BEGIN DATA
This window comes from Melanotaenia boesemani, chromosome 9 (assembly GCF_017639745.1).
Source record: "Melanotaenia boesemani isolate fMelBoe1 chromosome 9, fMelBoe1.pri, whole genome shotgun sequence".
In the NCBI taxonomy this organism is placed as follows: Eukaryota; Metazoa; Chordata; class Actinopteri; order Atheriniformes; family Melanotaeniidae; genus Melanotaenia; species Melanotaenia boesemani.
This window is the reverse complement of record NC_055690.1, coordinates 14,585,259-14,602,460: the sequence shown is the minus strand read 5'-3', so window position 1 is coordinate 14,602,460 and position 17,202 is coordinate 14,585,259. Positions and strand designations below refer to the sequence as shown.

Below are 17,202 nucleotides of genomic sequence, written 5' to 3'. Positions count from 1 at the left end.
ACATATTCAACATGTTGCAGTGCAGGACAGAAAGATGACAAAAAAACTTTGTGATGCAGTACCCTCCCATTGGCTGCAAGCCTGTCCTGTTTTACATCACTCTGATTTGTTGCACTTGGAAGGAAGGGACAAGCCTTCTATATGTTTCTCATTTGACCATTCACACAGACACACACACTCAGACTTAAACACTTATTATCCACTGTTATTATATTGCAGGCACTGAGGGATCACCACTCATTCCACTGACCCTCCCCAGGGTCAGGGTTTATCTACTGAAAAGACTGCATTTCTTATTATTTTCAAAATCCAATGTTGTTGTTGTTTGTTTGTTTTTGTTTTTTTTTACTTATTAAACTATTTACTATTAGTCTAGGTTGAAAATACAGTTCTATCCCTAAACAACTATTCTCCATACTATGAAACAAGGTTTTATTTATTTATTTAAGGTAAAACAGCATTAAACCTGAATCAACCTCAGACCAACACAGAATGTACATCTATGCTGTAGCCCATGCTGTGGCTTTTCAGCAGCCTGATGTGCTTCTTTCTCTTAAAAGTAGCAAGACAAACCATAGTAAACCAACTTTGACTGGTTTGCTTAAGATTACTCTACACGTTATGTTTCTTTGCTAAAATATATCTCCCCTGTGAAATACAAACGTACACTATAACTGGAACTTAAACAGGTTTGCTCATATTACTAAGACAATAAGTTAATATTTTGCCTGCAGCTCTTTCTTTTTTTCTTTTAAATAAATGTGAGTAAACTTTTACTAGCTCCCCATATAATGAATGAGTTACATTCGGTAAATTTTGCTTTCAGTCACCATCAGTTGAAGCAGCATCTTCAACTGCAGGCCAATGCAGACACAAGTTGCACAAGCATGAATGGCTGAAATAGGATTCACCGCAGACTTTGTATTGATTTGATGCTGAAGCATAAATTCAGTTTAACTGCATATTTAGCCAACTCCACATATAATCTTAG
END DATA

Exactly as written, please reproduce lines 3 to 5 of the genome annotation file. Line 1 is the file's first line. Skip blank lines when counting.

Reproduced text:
In the NCBI taxonomy this organism is placed as follows: Eukaryota; Metazoa; Chordata; class Actinopteri; order Atheriniformes; family Melanotaeniidae; genus Melanotaenia; species Melanotaenia boesemani.
This window is the reverse complement of record NC_055690.1, coordinates 14,585,259-14,602,460: the sequence shown is the minus strand read 5'-3', so window position 1 is coordinate 14,602,460 and position 17,202 is coordinate 14,585,259. Positions and strand designations below refer to the sequence as shown.

Below are 17,202 nucleotides of genomic sequence, written 5' to 3'. Positions count from 1 at the left end.